Despite overwhelming efforts by national and local organisations to stamp out this unacceptable behaviour, family violence is on the rise in our state. You might be asking yourself, how can this be the case? Well, it is – and the government has the power to make changes.

With alcohol being involved in 44.2 per cent of family violence cases, there is little doubt where the solution lies.

There is an indisputable link between the number of bottle shops in a neighbourhood and domestic violence. A 10-year-long Victorian study found that when the number of bottle shops increased by 10 per cent there was a 3.3 percent increase in domestic violence. Alcohol is also a significant contributor to child protection cases across Australia, with 10,000 children in the child protection sector because of the alcohol use of a carer.

Over the past 15 years the number of liquor outlets in Victoria has increased about 50 per cent – giving our state first place in the alcohol availability stakes.

The good news is that everyone is talking about domestic violence and the Victorian Government is taking action, but the problem is the role of alcohol in this violence hasn’t been addressed.

Victoria’s Royal Commission into Family Violence made 227 recommendations – all of which the Government has committed to take on, including a review of the state’s Liquor Act. The review of the Liquor Act has so far gone under the radar, but it is happening right now and the window of opportunity for reform is fast closing.

Under the current system, if someone wants to open a new alcohol outlet in an area which is already well-served by many other bottle shops, the application process does not take seriously community issues and concerns.

We saw a perfect example of this recently in the City of Casey which is a well-known “family violence hotspot”. Dan Murphy’s was given the green light to open a ‘big box’ outlet in the area despite there already being an existing 25 bottle shops in a 5 kilometre radius. Police and local council vehemently opposed the application based on family violence concerns.  However, their protest fell on deaf ears.

Priority is given by the Act to business interests over protecting the safety of vulnerable families and communities.

This clearly demonstrates the need for an overhaul of liquor licensing approvals.

The Victorian Government has gone on record saying it wants to reduce red-tape within the Liquor Act, which likely means a reduction in regulation. Yet, Victoria has already deregulated the liquor industry, leaving the community with little control over the number of bottle shops in its backyard. And we wonder why family violence is on the rise?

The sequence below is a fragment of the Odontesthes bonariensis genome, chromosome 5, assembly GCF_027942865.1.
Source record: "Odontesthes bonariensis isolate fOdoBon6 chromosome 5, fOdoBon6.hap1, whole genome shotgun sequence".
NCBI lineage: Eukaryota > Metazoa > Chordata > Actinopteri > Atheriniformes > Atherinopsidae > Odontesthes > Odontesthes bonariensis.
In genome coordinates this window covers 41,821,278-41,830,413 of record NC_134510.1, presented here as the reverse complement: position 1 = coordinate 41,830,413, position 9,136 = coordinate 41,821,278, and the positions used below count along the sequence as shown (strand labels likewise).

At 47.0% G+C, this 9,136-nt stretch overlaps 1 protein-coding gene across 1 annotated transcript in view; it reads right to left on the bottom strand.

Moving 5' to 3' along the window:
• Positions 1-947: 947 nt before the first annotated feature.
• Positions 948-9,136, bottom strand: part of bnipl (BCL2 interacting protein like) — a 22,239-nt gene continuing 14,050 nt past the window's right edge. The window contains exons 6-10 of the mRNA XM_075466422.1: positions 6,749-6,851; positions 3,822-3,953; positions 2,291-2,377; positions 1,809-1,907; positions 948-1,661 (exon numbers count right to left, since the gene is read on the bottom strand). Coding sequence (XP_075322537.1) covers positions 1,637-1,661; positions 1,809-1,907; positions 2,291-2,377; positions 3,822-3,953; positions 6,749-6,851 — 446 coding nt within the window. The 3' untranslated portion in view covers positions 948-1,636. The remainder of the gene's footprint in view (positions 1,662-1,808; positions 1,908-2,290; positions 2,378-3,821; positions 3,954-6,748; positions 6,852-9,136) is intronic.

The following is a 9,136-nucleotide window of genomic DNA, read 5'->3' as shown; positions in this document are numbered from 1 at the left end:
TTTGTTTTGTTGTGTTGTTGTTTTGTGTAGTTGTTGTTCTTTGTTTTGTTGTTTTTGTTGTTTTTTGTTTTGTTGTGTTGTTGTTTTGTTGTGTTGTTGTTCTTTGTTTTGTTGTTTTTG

And the irony is, the Liquor Act’s first aim is to minimise harm arising from the misuse of alcohol.

If we are serious about preventing family violence we have to get serious about the role of alcohol. The longer we take to address the elephant in the room, the longer this issue will continue to play out and destroy people’s lives.

We need to change the way that we review and approve liquor licenses to properly consider the views of the community.

We need to be able to say that an area has far too many liquor licenses and that no more should be given.

We need to get serious about regulating reckless promotions that allow people to buy car loads of alcohol at bargain basement prices, without consideration for the risk to the community.

It’s imperative the Victorian Government conduct its Liquor Act review with family violence at the forefront. They have the power to make the change.

Regulating the use of alcohol is critical to reducing harm. Reducing red tape must not be at the expense of family safety, nor expose more Victorians to the horror of police stretching blue tape across the family home.



New study shows advertizing for alcohol is prevalent in UK television

A new study in the Journal of Public Health indicates that advertising for alcohol is common in British television, and may be a potential driver of alcohol use in young people.

It is estimated that the rate of alcohol consumption in those over 15 in the UK is the eighth highest in Europe. Alcohol use was responsible for at least 6813 deaths in the country in 2015, and cost the NHS £3.5 billion in 2013-14.

There is strong evidence that exposure to advertising or other alcohol imagery in the media increases subsequent use in adolescents. An estimated 28 million British households have at least one television and in 2015 the average viewing was 3 hours and 47 minutes a day. Previous studies have found that alcohol imagery appeared frequently in studies of UK television; some 40 per cent of programs contained alcohol content.

In 2015, researchers quantified the content of all programs and advertisements broadcast on the five, free access, national UK channels. The researchers here explored the differences in content between channels and genres, and compared these with the findings of a similar study in 2010.

A total of 611 programs and 1140 commercials were recorded during the peak viewing hours, between 6 and 10 pm, from Monday to Sunday in three separate weeks. Alcohol imagery occurred most frequently in the news, current affairs programs, and soap operas.

This study demonstrates that alcohol imagery is extremely common on UK television, occurring in over 50% of all programs broadcast and almost 50% of all advertising periods between programs. The majority of alcohol content occurred before 9 pm. Branding occurred in 18% of programs and 11% of advertisement periods and involved 122 brands, though three brands (Heineken, Corona, and Fosters) accounted for almost half of all brand appearances.

Alcohol content shown on TV has an effect on the uptake of alcohol use in young people. This analysis shows that television remains a major source of alcohol exposure to young people in the UK and is likely to continue to be a contributor to alcohol uptake by young people, with levels of content slightly higher than the researchers observed in the earlier analysis of program content from 2010.